Building a Culture of Health in Newark

Building a Culture of Health in Newark

Rutgers partners with community-based organizations to improve Newark’s health outcomes and eliminate health disparities

Newark
The Believe in a Healthy Newark initiative focuses on three target areas: healthy homes, adverse childhood experiences and food and fitness.

Disparities in health outcomes continue to be a significant problem in the United States. Many African Americans, Native Americans, Hispanics and the poor die at younger ages and in greater numbers from the most common causes of death than their middle-class and white counterparts.

In order to help eliminate these disparities in death and illness, the Robert Wood Johnson Foundation launched the Building a Culture of Health program, which, along with its subsidiary, New Jersey Health Initiatives, provides funding to communities to develop projects aimed at improving health outcomes..

Funded by a $200,000 grant from New Jersey Health Initiatives, Denise Rodgers, Rutgers Biomedical and Health Sciences’ vice chancellor for interprofessional programs and director of the Rutgers Urban Health and Wellness Institute, along with community-based organizations, has formed the “Believe in a Healthy Newark” coalition. Since 2015, the coalition’s impact teams have been bringing awareness and promising interventions to Newark, starting in its West and South wards.

On September 28, the coalition hosts the first of what will be an annual “Building a Culture of Health in Newark” conference, where members will discuss their work and invite community-based organizations to share best practices in addressing social determinants. Rutgers Today spoke to Rodgers about how living conditions play a role in health outcomes and how the coalition is working to identify common measures and develop interventions.

Why is it important to address social factors when looking at health outcomes?
Rodgers:
Research has shown that social factors account for about 40 percent of a person’s overall health outcomes, followed by individual behaviors, such as smoking, diet, exercise and substance use at 30 percent; clinical care at 20 percent; and physical environment at 10 percent. So, social aspects like educational attainment, occupation, income, wealth and neighborhood safety can make a major impact on a person’s health. There is clear evidence that people who are poor, those who do not graduate from high school and those living in unsafe neighborhoods suffer a greater burden of illness and die at earlier ages.

What is being done in Newark to build a culture of health?
Rodgers:
Since we received the four-year grant in 2015, the Believe in a Healthy Newark coalition has been addressing social determinants in the South and West wards through three impact teams: food and fitness, healthy homes and adverse childhood experiences. The coalition steering committee includes leaders from Advocates for Children of New Jersey, Greater Newark Healthcare Coalition, Greater Newark LISC, Newark Public Schools, New Jersey Partnership for Healthy Kids, NJ Spotlight, Rutgers University-Newark, Rutgers Biomedical and Health Sciences, RWJBarnabas Health System, South Ward Children’s Alliance, United Way of Essex and West Hudson, the Urban League of Essex County, and the YMCA of Newark and Vicinity. By bringing together leaders from organizations that focus on housing, employment, education, advocacy for children, health care and higher education, we are better able to harness their expertise to address many of the issues facing residents in the two wards.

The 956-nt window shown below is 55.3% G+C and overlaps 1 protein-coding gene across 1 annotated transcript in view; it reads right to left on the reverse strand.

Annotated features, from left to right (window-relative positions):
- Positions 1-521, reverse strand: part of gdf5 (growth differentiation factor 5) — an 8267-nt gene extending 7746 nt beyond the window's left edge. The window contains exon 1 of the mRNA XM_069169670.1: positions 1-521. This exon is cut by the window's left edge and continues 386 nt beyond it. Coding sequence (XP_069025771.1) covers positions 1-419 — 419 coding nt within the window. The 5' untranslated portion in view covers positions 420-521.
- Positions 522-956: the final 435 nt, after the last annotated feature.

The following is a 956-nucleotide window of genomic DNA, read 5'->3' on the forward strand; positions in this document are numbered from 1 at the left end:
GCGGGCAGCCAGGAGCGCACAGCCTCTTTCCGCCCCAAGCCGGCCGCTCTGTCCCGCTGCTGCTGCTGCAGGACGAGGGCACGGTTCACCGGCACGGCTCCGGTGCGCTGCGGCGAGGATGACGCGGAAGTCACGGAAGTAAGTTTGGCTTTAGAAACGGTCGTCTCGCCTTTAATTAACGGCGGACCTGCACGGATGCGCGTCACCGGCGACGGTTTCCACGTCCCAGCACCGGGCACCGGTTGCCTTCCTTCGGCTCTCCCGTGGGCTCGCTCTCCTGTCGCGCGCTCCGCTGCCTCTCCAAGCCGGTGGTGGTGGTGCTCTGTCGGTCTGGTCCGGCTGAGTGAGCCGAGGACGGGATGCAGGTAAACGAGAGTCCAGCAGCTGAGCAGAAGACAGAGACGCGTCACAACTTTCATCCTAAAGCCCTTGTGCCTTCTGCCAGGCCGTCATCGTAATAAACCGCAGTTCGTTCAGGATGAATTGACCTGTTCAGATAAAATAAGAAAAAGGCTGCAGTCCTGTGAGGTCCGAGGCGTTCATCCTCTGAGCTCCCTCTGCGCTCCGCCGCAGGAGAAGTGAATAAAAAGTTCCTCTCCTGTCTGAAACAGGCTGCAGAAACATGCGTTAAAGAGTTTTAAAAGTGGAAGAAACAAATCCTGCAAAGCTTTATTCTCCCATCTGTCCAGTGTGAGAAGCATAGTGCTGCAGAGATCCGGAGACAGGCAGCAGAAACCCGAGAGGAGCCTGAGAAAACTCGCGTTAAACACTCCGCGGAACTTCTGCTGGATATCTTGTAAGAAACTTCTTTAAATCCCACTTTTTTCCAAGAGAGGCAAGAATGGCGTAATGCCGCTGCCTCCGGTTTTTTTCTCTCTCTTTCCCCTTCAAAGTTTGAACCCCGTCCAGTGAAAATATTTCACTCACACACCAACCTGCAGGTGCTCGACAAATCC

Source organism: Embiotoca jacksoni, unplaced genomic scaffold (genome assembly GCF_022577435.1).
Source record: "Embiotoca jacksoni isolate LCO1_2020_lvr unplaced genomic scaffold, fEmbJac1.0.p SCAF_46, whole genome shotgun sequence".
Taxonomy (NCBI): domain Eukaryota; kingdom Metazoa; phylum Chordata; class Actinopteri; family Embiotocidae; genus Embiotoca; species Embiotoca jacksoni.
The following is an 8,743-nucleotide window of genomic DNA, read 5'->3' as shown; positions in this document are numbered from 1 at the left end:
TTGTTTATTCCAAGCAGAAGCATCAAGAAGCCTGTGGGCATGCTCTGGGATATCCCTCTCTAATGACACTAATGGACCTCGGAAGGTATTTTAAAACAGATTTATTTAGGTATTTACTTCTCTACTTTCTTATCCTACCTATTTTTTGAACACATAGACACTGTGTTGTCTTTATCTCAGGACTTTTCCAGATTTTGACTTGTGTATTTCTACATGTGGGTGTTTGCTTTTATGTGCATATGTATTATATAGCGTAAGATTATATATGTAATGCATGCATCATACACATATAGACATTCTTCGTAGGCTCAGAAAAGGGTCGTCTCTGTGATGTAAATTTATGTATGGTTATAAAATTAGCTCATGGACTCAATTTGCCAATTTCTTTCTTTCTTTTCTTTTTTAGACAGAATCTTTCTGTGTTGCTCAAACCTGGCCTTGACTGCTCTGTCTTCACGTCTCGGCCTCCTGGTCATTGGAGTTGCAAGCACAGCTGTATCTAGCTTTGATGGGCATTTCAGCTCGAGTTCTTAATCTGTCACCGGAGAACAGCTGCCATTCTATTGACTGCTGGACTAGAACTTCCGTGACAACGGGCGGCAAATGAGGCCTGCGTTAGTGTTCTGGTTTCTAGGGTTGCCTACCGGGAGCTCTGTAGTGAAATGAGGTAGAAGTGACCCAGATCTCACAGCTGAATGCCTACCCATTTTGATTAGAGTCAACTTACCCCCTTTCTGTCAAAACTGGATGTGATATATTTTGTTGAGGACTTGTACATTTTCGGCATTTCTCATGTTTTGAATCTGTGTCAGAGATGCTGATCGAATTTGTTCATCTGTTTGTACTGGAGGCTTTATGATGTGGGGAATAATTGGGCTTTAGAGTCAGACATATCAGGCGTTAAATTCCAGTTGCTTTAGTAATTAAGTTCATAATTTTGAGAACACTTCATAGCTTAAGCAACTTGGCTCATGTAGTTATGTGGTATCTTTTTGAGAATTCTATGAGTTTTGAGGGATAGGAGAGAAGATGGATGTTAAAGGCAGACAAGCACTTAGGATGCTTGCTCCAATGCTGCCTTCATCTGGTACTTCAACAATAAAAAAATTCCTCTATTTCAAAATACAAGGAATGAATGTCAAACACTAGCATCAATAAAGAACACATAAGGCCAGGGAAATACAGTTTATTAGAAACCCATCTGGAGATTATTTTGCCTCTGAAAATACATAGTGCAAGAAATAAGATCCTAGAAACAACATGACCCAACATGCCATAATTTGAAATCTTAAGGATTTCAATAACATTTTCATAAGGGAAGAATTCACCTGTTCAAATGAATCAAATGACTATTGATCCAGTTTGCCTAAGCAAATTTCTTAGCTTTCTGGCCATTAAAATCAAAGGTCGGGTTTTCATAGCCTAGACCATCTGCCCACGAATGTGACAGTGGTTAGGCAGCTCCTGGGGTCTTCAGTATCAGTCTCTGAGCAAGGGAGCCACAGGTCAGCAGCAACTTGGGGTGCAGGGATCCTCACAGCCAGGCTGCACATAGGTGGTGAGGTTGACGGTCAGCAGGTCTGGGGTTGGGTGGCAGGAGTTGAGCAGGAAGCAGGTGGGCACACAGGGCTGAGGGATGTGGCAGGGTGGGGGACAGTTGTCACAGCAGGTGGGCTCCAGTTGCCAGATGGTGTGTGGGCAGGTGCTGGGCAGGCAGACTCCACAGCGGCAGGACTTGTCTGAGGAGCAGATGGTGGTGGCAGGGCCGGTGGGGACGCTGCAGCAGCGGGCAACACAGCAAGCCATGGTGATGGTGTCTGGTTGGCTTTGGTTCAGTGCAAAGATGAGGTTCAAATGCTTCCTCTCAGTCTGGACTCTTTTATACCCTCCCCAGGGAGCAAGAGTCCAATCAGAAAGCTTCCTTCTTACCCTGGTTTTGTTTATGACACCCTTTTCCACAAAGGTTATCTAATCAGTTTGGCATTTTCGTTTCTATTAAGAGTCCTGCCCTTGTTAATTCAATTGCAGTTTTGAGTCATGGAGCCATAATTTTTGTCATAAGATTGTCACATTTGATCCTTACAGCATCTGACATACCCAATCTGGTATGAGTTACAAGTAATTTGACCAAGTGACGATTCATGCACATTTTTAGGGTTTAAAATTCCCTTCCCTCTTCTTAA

Denise Rodgers
Denise Rodgers, Rutgers Biomedical and Health Sciences’ vice chancellor for interprofessional programs and director of the Rutgers Urban Health and Wellness Institute.
Students from Rutgers School of Public Health also have been assisting in our efforts, and we are looking to involve students from other schools as well.

What are the impact teams’ individual missions?
Rodgers:
“Food and fitness” seeks to prevent and reduce overweight and obesity in adults and children while increasing access to fresh fruits and vegetables. “Healthy homes” focuses on reducing environmental exposures to lead and environmental triggers of asthma. “Adverse childhood experiences” trains teachers and children’s health care providers to understand the significant adverse health effects related to childhood trauma. Research tells us that adults who have endured six or more traumatic events in childhood have a life expectancy that is 20 years less than average. The American Academy of Pediatrics also has declared that living in poverty is in itself an adverse event for children.

How are you communicating your work to the larger Newark community?
Rodgers:
During the conference, we will share our impact teams’ work and invite community-based organizations to share their best practices in addressing social determinants. Health care professionals, educators, elected officials, community leaders and anyone committed to improving lives in Newark are invited to learn about local initiatives, participate in the discussion and create partnerships to advance a culture of health. The conference results will be shared on our website. The coalition also will sponsor community-based forums in the South and West wards in the fall and spring to share our work with community residents and get their ideas on how we can address key problems that plague their neighborhoods.